Fronted by Ian MacKaye, Embrace’s one album was released after they broke up, in 1987, by which point MacKaye had already formed Fugazi. Though the band were only together from summer 1985 until spring 1986, Embrace had a lasting imprint on emo. Its 16 songs offered up a slightly more melodic take on the DC sound, while MacKaye, with his distinctively belligerent vocal delivery, poured his heart out, albeit with self-conscious defiance. “I failed you / As a person who should have cared,” he implores on Past, a song about a friend’s suicide. “I shut my mouth / Because I was scared.” Which is about as real as it gets.
SUNNY DAY REAL ESTATE – Diary (1994)
With a title like Diary, you could probably guess that Sunny Day Real Estate’s debut album was full of heart-torn revelations. But these aren’t high school confessionals about lost love and break ups – rather they’re dark and desperate ruminations about the big issues – life, death, faith and the unbearable weight of being. Across eleven searing, swirling songs – featuring future Foo Fighters members Nate Mendel and William Goldsmith – Jeremy Enigk’s vocals weave themselves in and out of existential torment through a series of lyrical vagaries. Yet however abstract the imagery, the way in which his words are delivered ensure you don’t just know what he means, but you also feel it deep within your bones.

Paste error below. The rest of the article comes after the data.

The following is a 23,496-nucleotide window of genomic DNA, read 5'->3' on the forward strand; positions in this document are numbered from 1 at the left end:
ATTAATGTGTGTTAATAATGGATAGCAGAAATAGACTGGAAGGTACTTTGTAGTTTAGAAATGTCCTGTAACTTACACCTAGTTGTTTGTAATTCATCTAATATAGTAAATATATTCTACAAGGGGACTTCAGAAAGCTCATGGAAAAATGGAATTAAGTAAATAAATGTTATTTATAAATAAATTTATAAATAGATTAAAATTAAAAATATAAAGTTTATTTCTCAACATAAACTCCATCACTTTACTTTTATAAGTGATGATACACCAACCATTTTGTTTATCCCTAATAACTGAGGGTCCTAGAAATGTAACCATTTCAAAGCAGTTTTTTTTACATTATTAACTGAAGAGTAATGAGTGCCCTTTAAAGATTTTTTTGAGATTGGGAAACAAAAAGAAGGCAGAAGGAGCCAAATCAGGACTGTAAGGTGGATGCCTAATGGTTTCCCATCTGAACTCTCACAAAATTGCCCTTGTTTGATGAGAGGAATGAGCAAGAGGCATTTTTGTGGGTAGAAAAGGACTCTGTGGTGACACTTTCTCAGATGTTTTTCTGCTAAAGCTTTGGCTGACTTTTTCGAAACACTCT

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CHRISTIE FRONT DRIVE – Christie Front Drive (also known as Stereo) (1996)
Denver’s Christie Front Drive only put out one proper album – their other full-length (also known as Anthology) was a collection of tracks from their first 12” and a bunch of 7”s – but it stands as a staple of the genre. Its songs swing between tentative fragility and melodic explosions of sound, intricate guitar parts – something that would later be expanded upon by American Football – underlying largely unhinged songs about largely unhinged times and states of mind. Deeply personal yet open to interpretation, these were songs about friendship and love that blurred the line between the two while highlighting the importance of both.